CNB conducts regular islandwide operations involving the concurrent mobilisation of resources and manpower across Singapore to conduct checks against drug abusers and ex-drug abusers who may have relapsed. Other than islandwide operations, CNB conducts operations targeted at specific areas where intelligence sources indicate that drug activity is taking place. Like police constables, CNB officers are issued and trained in the use of 5-shot Taurus Model 85 revolvers as a standard issue sidearm. Officers are also trained and issued with expandable batons for less than lethal self-defense options, bulletproof vests and handcuffs for restrains.
In a 2010 press release, CNB indicated that it has doubled the number of joint operations conducted at the checkpoints. These operations were carried out together with other Home Team partners such as the Singapore Police Force and the Immigration and Checkpoints Authority (ICA). There is also greater focus on intensifying inland operations by extending their duration in order to send a deterrent message to drug offenders.
More recent busting operations include:26 November 2015: Cannabis weighing 2 kg and worth around S$66,000 was seized.
17 November 2015: Five suspects including a suspected drug syndicate leader were arrested and drugs worth more than S$158,000 inclusive of 1.56 kg of heroin and 1.12 kg of cannabis were seized.
4 November 2015: Former Singapore Democratic Party chairman Jeffrey George arrested for drug-related offences and investigations are ongoing.
30 October 2015: 704g of heroin, 445g of cannabis, 59g of "Ice" and 183 "Ecstasy" tablets, knives, parangs and a replica gun as well as cash amounting to S$6,024 were seized at a suspected drug store in a private apartment at Orange Grove Road. Multiple bags of heroin and "Ice" also seized the same day at Boon Lay Drive and Jalan Bukit Merah.
28 October 2015: A packet of ‘Ice’ of about 130g, and another packet containing a total of 95 Lysergide (LSD) stamps and some drug paraphernalia at Eng Hoon Street while cannabis weighing about 1 kg seized in Woodlands, 3 arrested.
26 October 2015: 87 suspected drug offenders arrested over 6 days at West Coast, Boon Lay, Bukit Batok, Jurong West, Ghim Moh Road, Marsiling, Lower Delta Road, Canberra Road, Balestier, Bishan and Toa Payoh. CNB recovered 321.44g of heroin, 77.31g of ‘Ice’, 5.1g of cannabis, 10 ‘Ecstasy’ tablets, 60 Erimin-5 tablets and 5.25g of ketamine.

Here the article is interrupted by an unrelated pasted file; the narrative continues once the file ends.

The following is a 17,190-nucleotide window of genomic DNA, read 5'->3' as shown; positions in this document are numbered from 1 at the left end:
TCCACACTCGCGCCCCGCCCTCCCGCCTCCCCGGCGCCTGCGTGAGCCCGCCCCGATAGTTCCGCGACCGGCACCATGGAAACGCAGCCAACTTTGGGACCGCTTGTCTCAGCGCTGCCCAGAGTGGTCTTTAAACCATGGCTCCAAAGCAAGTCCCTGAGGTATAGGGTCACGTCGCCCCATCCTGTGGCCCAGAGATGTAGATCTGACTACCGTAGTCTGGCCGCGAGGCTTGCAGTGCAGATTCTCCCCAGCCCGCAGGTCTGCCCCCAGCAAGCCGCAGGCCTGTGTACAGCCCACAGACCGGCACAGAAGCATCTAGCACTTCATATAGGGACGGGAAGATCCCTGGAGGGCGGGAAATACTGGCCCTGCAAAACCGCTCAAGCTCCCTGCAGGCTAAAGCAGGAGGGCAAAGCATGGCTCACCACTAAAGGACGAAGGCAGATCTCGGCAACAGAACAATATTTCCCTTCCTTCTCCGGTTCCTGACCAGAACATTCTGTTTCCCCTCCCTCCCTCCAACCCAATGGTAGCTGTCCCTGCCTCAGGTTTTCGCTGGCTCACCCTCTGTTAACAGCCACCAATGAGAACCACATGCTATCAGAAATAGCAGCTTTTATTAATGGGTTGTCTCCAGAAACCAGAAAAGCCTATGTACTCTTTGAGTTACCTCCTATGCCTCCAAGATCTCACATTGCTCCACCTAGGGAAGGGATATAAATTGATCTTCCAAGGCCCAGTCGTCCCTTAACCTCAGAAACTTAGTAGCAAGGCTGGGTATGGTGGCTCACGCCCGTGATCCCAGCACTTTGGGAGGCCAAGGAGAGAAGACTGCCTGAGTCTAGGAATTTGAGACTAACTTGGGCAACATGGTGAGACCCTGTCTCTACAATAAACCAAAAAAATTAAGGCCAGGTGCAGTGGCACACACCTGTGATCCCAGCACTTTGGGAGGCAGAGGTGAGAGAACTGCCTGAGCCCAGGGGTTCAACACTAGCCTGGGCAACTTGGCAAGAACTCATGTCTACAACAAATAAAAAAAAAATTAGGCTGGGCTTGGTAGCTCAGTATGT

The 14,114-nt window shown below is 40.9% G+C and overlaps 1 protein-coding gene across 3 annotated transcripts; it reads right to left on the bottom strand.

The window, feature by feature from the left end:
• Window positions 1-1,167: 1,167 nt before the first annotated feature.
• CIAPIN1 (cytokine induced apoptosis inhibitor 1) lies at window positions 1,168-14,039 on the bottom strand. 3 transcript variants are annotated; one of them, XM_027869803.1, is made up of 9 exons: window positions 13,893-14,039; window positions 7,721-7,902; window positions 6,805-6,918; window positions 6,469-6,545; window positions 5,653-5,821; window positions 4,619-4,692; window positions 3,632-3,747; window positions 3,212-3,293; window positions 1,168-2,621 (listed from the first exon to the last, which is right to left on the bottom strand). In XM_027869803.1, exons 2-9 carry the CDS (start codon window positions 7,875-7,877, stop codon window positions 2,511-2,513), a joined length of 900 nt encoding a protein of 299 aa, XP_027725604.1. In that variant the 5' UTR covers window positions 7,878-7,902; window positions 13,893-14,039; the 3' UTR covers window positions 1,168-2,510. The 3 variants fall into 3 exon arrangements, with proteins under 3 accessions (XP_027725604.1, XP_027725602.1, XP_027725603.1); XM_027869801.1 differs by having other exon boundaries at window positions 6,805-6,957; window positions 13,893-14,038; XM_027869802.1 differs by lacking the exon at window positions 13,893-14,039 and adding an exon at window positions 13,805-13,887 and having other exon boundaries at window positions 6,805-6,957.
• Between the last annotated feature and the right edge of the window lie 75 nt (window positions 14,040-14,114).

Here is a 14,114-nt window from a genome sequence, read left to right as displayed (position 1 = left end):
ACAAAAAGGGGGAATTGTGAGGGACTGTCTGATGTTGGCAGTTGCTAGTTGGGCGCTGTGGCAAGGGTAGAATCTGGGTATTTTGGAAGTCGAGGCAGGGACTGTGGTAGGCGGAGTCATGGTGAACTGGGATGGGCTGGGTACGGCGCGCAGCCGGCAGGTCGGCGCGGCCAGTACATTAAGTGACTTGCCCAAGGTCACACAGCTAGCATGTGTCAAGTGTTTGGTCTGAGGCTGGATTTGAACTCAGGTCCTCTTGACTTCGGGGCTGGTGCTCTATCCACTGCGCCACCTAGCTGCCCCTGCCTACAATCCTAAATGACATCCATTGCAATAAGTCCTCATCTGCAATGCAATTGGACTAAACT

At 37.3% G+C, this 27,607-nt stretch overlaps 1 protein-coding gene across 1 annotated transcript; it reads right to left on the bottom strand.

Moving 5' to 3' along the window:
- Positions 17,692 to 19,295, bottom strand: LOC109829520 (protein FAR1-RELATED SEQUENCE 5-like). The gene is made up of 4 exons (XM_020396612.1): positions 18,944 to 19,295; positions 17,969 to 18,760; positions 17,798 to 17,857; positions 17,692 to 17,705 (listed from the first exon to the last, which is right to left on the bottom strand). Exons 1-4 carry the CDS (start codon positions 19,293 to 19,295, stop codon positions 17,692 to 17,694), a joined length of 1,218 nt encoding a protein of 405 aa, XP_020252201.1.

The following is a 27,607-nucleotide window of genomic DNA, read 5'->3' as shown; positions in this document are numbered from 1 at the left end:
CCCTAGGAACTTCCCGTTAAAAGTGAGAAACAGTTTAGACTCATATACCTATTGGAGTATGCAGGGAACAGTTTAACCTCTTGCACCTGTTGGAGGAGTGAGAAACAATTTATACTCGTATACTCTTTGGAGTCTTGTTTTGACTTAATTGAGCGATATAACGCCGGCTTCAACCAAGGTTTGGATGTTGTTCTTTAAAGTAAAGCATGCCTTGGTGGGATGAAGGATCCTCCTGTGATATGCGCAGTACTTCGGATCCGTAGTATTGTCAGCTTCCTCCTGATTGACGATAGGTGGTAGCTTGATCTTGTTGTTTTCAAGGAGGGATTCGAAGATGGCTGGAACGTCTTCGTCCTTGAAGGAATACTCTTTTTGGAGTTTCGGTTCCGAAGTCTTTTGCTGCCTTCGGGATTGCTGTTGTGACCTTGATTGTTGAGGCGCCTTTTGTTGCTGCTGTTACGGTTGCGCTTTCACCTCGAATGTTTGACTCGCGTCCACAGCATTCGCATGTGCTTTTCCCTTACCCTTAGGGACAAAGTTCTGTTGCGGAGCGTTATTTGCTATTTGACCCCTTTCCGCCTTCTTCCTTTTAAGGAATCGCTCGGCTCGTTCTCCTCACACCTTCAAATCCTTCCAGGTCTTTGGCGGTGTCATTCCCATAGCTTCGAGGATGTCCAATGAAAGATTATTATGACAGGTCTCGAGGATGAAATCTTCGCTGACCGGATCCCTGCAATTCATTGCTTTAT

23 October 2015: S$109,000 worth of drugs including 3.2 kg of cannabis, 20g of ‘Ice’ and 98 Erimin-5 tablets seized at Clementi, four arrested.
11 October 2015: Joint operation involving Central Narcotics Bureau, Singapore Customs, Immigration & Checkpoints Authority and Health Sciences Authority arrested 107 at Geylang. Offences they were suspected to be involved in include drug offences, peddling of contraband cigarettes, immigration offences and selling of illegal sexual enhancement products.
CNB maintains a small, specialized and covert unit namely the Special Task Force (STF) which carry out high risk operations (such as vehicle pursuits and conducting house raids), forced entry and performing round-the-clock surveillance of syndicate activities since 1997. Officers must have at least two years of experience in CNB to sign up. Members have the access to battering rams and electric cutters for forced entry and the Heckler & Koch USP semi-auto pistol as their firearm.
CNB announced that an error was found in the statistical computation of drug abuser arrest statistics for the period 2008 to 2010 after migrating to a new IT system. The amended and updated data reflects higher numbers of drug abusers for that period. CNB stressed that the mistake in the computation did not affect its enforcement efforts.
In 2012, the then chief of the CNB was suspended accruing from internal investigations involving corrupt practice.